Digital bankers and retailers have long been aware of the growing strength of mobile devices as the to-hand platform of choice for consumers. This was confirmed this week with news that mobile commerce was growing 300% faster than e-commerce.
This is testimony to the ubiquity of smartphones and tablets worldwide. It’s a truly global phenomenon with smartphone dominance in developing economies, especially in Asia, driving this trend. The same survey that reported this remarkable growth also pointed to the fact that 68% of Chinese consumers had made purchase on a mobile phone.
So it is clear that mobile devices are now the platform of choice as consumers increasingly shop, bank and book on the go.
Yet, recent research for Jumio is showing that consumers remain frustrated with mobile experiences. Looking at consumers in the US and the UK, we saw that 56% of US consumers and 55% of UK consumers had abandoned a mobile transaction before completing it. We calculated that this was costing tens of billions of pounds in these two territories alone, meaning that the global figure must surely be in the hundreds of billions.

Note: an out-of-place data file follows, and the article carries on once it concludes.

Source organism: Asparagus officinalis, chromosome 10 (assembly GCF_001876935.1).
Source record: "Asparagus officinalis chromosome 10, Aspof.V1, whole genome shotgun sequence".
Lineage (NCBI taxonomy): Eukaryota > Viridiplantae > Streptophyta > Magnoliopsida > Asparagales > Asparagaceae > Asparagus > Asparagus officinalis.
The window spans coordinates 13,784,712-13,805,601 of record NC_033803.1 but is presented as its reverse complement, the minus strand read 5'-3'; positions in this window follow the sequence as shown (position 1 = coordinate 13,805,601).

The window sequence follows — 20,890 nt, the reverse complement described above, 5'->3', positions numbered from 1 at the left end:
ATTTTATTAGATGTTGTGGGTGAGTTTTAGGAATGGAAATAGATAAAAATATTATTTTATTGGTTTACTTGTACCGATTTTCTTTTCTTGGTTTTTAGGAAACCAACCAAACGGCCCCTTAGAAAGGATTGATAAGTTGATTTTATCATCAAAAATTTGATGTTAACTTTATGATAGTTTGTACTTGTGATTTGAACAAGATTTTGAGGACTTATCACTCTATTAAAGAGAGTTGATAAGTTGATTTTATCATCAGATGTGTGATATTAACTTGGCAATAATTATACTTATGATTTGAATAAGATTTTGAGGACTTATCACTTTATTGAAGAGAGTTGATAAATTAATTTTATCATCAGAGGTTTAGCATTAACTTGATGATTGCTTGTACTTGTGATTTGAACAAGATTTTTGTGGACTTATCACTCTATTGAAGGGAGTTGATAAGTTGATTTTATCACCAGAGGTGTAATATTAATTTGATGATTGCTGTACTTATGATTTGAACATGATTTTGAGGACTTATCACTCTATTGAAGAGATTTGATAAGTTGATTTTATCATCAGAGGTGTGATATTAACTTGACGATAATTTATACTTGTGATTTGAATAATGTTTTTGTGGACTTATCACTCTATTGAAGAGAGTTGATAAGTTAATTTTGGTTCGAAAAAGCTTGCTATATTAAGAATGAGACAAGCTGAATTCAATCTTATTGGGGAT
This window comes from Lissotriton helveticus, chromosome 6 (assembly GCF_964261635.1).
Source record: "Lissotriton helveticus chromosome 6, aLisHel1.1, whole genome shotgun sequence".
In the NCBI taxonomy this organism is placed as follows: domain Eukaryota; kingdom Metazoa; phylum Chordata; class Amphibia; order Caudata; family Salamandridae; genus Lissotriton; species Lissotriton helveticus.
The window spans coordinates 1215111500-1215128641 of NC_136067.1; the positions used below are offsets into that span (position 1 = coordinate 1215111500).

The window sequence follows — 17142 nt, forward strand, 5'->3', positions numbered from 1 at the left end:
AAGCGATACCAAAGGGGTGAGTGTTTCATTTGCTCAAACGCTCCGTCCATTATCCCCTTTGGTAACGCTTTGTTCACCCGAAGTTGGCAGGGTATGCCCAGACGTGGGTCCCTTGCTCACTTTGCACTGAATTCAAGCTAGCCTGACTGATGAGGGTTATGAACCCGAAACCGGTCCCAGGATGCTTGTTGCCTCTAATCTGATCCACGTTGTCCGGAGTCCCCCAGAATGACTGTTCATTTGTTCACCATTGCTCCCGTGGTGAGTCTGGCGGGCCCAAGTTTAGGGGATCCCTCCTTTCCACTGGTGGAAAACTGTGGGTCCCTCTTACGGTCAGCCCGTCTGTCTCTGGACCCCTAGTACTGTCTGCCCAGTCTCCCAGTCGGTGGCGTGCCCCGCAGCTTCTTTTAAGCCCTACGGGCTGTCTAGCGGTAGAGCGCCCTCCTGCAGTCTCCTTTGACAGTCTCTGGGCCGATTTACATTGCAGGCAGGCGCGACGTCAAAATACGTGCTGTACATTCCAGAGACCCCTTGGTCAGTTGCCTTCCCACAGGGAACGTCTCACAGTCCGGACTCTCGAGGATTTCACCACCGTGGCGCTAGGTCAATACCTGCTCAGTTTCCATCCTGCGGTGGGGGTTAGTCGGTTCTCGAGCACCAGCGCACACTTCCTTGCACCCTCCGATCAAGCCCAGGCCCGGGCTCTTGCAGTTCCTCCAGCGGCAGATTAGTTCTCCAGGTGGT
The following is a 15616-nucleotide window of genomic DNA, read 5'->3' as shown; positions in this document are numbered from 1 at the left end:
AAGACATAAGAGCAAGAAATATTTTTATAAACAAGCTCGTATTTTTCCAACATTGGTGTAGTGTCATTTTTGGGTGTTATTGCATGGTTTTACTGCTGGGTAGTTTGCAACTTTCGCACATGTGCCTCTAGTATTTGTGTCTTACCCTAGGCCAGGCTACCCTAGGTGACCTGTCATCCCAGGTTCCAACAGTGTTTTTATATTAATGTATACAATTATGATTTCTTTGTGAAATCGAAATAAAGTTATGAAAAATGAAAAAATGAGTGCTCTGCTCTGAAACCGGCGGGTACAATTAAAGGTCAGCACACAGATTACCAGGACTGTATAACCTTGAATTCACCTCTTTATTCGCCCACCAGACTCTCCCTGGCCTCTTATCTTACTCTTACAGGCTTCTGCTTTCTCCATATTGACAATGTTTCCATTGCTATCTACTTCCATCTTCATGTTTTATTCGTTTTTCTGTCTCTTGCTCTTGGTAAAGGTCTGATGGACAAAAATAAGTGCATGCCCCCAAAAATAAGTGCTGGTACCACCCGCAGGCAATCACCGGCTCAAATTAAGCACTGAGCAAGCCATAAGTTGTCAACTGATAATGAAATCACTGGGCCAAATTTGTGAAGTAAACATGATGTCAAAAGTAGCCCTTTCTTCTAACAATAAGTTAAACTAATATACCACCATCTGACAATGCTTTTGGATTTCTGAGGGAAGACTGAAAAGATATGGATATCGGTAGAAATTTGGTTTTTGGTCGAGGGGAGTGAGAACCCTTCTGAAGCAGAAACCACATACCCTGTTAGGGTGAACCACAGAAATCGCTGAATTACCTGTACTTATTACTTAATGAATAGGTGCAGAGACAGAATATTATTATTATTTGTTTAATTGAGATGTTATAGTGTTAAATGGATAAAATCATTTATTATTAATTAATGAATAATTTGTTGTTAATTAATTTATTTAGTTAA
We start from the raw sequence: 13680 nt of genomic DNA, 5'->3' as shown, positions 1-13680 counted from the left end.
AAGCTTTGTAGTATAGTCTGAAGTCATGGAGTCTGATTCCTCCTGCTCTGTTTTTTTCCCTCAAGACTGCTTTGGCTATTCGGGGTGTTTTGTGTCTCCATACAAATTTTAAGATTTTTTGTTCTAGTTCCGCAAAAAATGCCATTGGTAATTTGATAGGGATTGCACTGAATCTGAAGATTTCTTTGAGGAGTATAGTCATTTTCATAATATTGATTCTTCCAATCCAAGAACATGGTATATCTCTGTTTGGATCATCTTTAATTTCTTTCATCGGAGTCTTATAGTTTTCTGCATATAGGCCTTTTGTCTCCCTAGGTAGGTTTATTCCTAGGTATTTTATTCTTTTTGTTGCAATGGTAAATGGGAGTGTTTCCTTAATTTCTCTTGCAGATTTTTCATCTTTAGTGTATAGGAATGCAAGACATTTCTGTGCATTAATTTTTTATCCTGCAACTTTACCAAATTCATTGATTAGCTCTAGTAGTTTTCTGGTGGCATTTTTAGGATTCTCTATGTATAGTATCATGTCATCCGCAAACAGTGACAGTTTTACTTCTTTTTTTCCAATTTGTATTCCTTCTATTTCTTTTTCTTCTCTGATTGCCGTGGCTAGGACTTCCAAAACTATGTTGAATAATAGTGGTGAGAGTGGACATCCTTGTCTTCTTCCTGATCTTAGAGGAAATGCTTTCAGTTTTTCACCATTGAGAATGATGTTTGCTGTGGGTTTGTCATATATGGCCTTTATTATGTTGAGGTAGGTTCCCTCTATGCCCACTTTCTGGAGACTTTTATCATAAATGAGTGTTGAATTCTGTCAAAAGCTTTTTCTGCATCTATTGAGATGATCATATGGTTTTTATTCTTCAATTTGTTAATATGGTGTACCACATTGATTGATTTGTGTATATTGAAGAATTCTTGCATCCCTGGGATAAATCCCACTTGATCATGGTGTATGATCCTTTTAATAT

It is worth pointing out that 68% of those who abandoned the purchase did return to it later to complete it with 41% returning to their mobiles. However, 27% of those who returned, did so on a laptop or computer and this is a figure that should give cause for concern.
Mobile is growing at its strongest in developing economies and, in these economies, it is proving popular because people do not have access to home computers to the same extent as in developed economies. It’s mobile devices that are giving consumers access to the internet, not computers.
So what, then, if people can’t access a computer to complete a mobile transaction? Even more revenue being lost.
There seems to be an impasse in digital retail: consumers want to carry out their commercial life on mobiles but still, on too many occasions, the frustrations of mobile commerce make them abandon that transaction.
We know it costs money, but it costs reputation too. Not just for individual retailers, although the reputational damage for poor mobile experience is something to be avoided at all costs, but for the industry as a whole.